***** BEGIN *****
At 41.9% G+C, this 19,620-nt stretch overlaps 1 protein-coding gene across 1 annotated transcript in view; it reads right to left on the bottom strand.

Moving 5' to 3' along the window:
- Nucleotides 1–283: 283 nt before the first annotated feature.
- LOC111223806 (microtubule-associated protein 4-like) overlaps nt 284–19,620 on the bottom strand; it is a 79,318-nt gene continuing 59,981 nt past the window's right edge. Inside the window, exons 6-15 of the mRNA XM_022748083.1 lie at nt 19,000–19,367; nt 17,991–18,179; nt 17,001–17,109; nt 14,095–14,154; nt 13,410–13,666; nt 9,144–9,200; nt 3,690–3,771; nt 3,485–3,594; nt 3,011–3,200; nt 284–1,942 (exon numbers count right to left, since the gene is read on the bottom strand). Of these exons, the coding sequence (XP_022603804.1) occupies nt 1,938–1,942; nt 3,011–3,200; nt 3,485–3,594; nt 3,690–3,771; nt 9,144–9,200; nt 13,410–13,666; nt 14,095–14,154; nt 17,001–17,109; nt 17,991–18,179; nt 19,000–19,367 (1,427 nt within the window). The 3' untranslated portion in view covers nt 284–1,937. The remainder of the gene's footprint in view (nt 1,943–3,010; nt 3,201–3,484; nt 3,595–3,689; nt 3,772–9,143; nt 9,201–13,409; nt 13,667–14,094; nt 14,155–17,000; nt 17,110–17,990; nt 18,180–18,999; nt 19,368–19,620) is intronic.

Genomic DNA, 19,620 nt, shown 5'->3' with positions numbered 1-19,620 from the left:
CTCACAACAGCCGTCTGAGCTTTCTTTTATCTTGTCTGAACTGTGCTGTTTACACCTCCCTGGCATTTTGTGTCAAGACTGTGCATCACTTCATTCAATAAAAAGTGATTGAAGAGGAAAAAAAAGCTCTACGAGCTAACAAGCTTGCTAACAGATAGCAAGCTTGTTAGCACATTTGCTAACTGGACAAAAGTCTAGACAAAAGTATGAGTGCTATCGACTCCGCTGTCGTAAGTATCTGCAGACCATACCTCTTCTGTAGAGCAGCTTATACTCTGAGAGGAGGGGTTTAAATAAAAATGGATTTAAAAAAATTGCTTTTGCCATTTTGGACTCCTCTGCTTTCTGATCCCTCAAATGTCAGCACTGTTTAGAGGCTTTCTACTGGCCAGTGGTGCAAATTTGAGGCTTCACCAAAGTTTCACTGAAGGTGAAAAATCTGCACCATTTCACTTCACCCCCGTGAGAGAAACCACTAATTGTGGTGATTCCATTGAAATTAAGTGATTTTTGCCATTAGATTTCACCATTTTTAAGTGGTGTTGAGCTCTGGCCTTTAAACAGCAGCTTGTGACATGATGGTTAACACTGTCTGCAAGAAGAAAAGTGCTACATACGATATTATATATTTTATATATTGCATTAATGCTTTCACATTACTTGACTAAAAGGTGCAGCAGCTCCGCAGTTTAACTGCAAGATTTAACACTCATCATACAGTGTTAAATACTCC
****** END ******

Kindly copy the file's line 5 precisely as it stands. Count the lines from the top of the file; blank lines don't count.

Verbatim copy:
Genomic DNA, 19,620 nt, shown 5'->3' with positions numbered 1-19,620 from the left: